So What Kind Of Activities Might Be Available?
Here are just some of the activities that are available at general purpose shooting ranges…
Shotgun: Skeet shooting, trap shooting, 5-stand, sporting clays.
Rifle: High Power 900, bench rest, silhouette rifle, muzzleloader silhouette.
Pistol: Steel challenge, USPSA, Bullseye, IPSC, bowling pin shoots.
Multiple: Cowboy action shooting, 3-gun.
Now many new shooters or inexperienced shooters may read the above list and think that none of those activities are for them because they have no clue what they are about or the rules and equipment involved. That right there is the beauty of joining a general purpose and diversified range. Literally all you need to do is show up at one of these events and you will find dozens of participants who would love nothing more than to tell you and show you all you need to know about “their” sport. It’s truly uncanny the outpouring of support that you will receive. That’s just the way shooters are.
Sometimes you will even find that ranges will hold special event days to teach you the rules and regs of each type of sport—usually free of charge—in the hopes that you will gain interest and come give it a try.
What else am I looking for in a range?
Some more important factors to consider when making a decision on which range to join:
- Is the cost based on a yearly membership or do you have to pay every time you go? I am a fan of yearly memberships if you plan on becoming a good shooter. If your plan is to go once every 6 months—you’re not going to become a good shooter.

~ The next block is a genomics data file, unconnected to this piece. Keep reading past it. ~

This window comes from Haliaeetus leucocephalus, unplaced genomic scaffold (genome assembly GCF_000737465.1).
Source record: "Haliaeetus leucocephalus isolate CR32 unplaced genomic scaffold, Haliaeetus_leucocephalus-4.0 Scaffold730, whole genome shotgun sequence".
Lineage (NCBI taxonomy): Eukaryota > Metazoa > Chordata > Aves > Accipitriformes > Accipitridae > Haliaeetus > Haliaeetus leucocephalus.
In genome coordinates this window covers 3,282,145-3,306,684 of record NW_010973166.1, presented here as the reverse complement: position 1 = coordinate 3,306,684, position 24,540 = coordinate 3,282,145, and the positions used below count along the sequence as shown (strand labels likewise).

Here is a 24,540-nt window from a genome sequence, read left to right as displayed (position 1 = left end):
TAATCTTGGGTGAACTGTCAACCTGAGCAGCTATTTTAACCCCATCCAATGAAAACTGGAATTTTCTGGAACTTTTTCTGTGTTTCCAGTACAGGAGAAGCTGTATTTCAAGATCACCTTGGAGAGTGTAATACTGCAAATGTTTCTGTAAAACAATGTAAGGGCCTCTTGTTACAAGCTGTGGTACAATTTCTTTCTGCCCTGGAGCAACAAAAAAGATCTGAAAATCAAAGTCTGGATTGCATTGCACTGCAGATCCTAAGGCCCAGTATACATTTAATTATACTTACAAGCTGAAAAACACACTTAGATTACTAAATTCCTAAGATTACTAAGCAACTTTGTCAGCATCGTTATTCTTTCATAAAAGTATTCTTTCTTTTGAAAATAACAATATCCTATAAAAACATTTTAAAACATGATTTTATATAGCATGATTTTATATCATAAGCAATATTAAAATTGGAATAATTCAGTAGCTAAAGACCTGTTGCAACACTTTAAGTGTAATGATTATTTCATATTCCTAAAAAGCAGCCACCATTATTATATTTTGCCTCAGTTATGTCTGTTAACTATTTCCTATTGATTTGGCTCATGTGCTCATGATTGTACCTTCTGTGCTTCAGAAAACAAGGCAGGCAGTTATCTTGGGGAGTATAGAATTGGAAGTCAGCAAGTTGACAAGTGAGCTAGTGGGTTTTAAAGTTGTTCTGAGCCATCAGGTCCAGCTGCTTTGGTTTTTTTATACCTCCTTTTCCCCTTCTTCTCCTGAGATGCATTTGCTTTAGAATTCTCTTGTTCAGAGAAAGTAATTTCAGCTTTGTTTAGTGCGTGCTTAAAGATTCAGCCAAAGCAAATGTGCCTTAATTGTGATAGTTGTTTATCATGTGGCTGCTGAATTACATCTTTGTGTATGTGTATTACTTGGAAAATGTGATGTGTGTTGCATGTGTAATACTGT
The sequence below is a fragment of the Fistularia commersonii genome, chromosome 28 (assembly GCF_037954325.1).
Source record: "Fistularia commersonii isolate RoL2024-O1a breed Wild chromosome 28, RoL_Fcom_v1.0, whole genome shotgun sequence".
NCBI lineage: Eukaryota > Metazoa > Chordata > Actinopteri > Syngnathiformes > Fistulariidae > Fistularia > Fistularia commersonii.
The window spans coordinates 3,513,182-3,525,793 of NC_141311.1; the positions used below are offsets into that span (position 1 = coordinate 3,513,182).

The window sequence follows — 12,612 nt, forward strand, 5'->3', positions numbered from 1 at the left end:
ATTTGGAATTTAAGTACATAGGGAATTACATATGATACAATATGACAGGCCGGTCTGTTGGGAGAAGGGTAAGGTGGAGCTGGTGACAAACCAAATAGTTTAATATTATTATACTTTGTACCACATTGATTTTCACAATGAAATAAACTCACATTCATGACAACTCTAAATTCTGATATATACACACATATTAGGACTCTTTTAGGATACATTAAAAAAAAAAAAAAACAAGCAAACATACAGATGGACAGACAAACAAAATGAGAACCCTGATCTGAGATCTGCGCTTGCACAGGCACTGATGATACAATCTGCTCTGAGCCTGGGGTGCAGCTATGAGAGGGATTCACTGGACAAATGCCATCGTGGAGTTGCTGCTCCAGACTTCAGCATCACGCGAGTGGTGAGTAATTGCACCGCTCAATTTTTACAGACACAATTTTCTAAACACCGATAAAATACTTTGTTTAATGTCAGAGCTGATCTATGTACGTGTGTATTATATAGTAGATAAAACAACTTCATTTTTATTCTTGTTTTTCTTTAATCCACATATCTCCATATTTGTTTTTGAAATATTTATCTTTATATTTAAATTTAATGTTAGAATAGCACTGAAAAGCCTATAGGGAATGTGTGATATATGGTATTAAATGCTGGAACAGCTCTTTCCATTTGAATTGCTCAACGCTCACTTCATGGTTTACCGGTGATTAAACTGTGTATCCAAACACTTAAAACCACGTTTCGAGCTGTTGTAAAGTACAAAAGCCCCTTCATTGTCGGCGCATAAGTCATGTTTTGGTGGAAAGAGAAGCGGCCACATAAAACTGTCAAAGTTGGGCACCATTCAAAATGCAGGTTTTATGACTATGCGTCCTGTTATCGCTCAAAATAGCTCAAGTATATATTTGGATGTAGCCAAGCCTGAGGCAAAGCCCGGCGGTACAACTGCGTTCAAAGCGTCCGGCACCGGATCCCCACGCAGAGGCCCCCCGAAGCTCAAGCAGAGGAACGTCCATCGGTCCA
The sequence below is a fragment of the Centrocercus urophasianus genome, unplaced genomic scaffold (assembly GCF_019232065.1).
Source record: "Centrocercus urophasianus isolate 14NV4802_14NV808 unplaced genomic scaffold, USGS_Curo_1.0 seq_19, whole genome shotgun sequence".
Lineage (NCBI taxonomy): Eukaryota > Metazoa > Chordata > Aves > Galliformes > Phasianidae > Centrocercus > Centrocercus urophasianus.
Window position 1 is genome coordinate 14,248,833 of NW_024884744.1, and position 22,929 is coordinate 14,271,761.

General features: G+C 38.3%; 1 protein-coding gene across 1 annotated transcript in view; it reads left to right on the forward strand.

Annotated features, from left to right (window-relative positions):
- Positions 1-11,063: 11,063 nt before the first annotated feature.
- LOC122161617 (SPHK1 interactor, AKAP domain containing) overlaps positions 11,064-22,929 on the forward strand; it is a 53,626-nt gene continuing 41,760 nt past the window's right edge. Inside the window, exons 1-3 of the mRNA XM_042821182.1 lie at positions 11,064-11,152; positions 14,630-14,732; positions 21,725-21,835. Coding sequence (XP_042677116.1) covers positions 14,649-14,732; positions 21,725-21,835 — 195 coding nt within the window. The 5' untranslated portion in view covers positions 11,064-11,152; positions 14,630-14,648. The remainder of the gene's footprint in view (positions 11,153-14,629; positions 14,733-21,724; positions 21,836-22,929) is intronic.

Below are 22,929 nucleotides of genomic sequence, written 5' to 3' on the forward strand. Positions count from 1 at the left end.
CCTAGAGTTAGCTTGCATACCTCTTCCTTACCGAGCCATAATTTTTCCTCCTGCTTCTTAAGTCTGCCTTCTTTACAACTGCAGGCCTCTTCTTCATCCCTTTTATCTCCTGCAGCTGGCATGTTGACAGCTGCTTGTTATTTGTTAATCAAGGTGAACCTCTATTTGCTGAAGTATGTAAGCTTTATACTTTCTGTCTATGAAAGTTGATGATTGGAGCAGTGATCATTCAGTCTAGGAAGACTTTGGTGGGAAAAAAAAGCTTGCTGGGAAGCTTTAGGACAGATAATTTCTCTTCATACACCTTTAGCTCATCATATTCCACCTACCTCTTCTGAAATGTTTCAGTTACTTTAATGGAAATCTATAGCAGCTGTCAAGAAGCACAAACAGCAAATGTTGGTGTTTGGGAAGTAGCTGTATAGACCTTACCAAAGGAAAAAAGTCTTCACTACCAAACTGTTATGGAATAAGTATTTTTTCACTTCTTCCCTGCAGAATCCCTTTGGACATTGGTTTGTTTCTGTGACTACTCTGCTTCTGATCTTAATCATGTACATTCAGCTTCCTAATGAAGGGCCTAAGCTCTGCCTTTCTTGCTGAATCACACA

- If it is a yearly membership, do you ALSO have to pay every time you go? This is just all around bad. This was a trend a few years ago with smaller “slot only” ranges and many of them used to also make you buy their ammo. Ripoffs.
- Again, if it’s a yearly membership, is there a capital contribution fee? This can be common with larger ranges with lots to offer. Your yearly membership goes towards upkeep, cleaning, taxes and general maintenance. The capital contribution fee is usually a one-time fee upon joining that the club uses to bring in new construction, better facilities and new equipment.
- Is there 24 hour access to the range? If not, will the open hours accommodate your schedule? Remember—weekends will be much more crowded than weekdays.
- Does the range offer gun rentals? Usually the facilities associated or built within a gun shop will allow you to try different guns (for a fee) and different types of ammo (with purchase) in their range. This is a great opportunity to try before you buy, but do remember that these “loaner guns” have probably been beat to hell by the time you shoot them and do not necessarily represent the brand, make or manufacturer fairly.
- Do you have to buy their ammo to shoot. If you do, walk out.
- Are there firm restrictions on reloaded ammo, calibers, types of firearms, etc…
- Is the cost fair and on par with what the club has to offer?
- Does the facility offer comforts like clean restrooms, an air conditioned lounge or clubhouse, meeting facilities, special events, competitions, instruction/classes and adequate seating areas?
Probably most importantly in making your decision would be to join a range not based on what your skill level is at in the beginning. Research the club—visit if possible. See the grounds and talk to management. Ask questions and get interested. Only then can you really decide what will be best for you and your family…oh yeah, you might be surprised how many friends and family members come out of the woodwork and tell you how they’ve always wanted to try shooting…now that you belong to a range.